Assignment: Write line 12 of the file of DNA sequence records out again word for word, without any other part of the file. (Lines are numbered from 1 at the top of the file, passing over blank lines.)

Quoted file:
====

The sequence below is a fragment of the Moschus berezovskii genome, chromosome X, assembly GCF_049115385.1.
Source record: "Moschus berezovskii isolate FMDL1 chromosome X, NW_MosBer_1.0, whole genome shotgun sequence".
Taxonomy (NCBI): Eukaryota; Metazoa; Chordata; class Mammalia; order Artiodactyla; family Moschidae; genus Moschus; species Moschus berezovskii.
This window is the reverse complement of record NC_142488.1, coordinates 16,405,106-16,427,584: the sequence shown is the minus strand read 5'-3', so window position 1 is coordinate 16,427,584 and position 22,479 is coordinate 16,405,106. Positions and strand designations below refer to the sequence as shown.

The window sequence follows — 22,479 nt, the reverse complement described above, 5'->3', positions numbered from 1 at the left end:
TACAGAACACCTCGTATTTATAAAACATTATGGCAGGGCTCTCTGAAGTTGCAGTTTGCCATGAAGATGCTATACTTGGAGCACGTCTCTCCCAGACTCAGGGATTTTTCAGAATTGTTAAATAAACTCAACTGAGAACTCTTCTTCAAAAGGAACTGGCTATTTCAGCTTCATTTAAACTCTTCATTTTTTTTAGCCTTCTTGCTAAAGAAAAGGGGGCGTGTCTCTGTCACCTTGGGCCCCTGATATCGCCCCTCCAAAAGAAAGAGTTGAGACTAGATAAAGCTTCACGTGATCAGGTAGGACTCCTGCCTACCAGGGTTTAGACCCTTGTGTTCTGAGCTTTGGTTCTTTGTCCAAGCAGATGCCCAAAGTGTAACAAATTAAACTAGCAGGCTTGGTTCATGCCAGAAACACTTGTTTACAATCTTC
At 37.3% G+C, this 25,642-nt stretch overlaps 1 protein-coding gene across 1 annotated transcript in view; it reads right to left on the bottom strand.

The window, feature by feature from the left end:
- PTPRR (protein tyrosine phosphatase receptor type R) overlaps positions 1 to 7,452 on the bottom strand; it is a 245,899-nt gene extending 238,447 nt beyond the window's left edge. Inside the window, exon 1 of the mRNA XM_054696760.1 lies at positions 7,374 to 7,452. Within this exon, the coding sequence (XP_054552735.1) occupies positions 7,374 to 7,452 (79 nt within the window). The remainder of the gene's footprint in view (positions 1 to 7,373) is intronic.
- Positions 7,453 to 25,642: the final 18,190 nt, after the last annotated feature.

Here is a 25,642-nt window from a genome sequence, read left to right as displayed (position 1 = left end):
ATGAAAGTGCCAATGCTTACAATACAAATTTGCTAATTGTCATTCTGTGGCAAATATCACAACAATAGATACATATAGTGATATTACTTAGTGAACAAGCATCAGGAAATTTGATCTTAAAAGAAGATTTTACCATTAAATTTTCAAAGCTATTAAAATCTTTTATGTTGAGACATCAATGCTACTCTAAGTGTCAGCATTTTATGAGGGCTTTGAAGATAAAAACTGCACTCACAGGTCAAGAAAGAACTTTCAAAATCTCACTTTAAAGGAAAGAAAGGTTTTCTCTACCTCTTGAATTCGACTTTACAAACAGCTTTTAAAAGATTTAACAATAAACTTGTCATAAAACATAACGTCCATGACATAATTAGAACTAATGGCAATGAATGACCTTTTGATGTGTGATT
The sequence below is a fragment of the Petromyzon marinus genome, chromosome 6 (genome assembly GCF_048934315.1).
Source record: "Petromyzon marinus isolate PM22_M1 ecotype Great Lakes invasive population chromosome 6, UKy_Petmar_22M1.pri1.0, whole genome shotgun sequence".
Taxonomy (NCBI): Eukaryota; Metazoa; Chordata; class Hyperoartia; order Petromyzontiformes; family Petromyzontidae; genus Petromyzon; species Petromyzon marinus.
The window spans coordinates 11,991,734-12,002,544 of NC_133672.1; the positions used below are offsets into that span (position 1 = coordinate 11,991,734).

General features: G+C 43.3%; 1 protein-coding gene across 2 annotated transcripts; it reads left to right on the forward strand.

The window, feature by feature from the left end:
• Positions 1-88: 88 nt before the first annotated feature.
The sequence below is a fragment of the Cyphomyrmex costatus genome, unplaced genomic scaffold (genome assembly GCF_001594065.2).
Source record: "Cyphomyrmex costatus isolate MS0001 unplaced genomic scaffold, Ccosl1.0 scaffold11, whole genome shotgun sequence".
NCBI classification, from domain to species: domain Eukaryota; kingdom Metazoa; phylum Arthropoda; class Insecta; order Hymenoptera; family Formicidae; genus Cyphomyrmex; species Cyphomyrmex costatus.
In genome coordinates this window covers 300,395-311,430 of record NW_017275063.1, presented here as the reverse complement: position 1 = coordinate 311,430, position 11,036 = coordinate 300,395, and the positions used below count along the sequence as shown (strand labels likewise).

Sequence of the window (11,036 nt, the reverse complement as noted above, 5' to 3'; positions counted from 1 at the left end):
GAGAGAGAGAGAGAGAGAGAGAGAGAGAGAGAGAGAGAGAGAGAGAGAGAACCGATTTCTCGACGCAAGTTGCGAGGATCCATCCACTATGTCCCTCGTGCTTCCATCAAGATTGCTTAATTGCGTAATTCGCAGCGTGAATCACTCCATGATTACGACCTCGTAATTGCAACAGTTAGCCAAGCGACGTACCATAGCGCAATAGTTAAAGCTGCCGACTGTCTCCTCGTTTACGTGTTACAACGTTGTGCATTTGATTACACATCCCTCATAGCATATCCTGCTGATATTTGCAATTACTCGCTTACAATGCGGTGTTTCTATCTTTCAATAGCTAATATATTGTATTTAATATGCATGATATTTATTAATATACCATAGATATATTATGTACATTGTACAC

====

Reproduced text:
ATGAAAGTGCCAATGCTTACAATACAAATTTGCTAATTGTCATTCTGTGGCAAATATCACAACAATAGATACATATAGTGATATTACTTAGTGAACAAGCATCAGGAAATTTGATCTTAAAAGAAGATTTTACCATTAAATTTTCAAAGCTATTAAAATCTTTTATGTTGAGACATCAATGCTACTCTAAGTGTCAGCATTTTATGAGGGCTTTGAAGATAAAAACTGCACTCACAGGTCAAGAAAGAACTTTCAAAATCTCACTTTAAAGGAAAGAAAGGTTTTCTCTACCTCTTGAATTCGACTTTACAAACAGCTTTTAAAAGATTTAACAATAAACTTGTCATAAAACATAACGTCCATGACATAATTAGAACTAATGGCAATGAATGACCTTTTGATGTGTGATT